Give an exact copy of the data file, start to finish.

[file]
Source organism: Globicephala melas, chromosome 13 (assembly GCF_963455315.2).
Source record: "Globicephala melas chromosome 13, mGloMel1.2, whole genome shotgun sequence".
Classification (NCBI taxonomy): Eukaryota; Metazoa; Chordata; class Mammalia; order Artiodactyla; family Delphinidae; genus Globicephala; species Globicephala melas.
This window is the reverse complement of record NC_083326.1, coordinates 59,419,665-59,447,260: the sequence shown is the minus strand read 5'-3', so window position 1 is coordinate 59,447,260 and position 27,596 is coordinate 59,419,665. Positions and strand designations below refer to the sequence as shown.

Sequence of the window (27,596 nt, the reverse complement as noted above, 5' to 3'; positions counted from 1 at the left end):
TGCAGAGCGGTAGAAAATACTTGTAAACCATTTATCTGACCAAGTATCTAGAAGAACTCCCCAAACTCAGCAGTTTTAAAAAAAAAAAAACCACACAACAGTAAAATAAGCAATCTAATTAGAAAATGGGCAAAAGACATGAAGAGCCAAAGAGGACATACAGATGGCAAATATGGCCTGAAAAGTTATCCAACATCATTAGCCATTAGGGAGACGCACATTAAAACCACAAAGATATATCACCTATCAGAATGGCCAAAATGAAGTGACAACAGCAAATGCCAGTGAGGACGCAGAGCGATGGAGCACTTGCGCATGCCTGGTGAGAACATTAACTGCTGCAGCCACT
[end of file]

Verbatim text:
Source organism: Globicephala melas, chromosome 13 (assembly GCF_963455315.2).
Source record: "Globicephala melas chromosome 13, mGloMel1.2, whole genome shotgun sequence".
Classification (NCBI taxonomy): Eukaryota; Metazoa; Chordata; class Mammalia; order Artiodactyla; family Delphinidae; genus Globicephala; species Globicephala melas.
This window is the reverse complement of record NC_083326.1, coordinates 59,419,665-59,447,260: the sequence shown is the minus strand read 5'-3', so window position 1 is coordinate 59,447,260 and position 27,596 is coordinate 59,419,665. Positions and strand designations below refer to the sequence as shown.

Sequence of the window (27,596 nt, the reverse complement as noted above, 5' to 3'; positions counted from 1 at the left end):
TGCAGAGCGGTAGAAAATACTTGTAAACCATTTATCTGACCAAGTATCTAGAAGAACTCCCCAAACTCAGCAGTTTTAAAAAAAAAAAAACCACACAACAGTAAAATAAGCAATCTAATTAGAAAATGGGCAAAAGACATGAAGAGCCAAAGAGGACATACAGATGGCAAATATGGCCTGAAAAGTTATCCAACATCATTAGCCATTAGGGAGACGCACATTAAAACCACAAAGATATATCACCTATCAGAATGGCCAAAATGAAGTGACAACAGCAAATGCCAGTGAGGACGCAGAGCGATGGAGCACTTGCGCATGCCTGGTGAGAACATTAACTGCTGCAGCCACT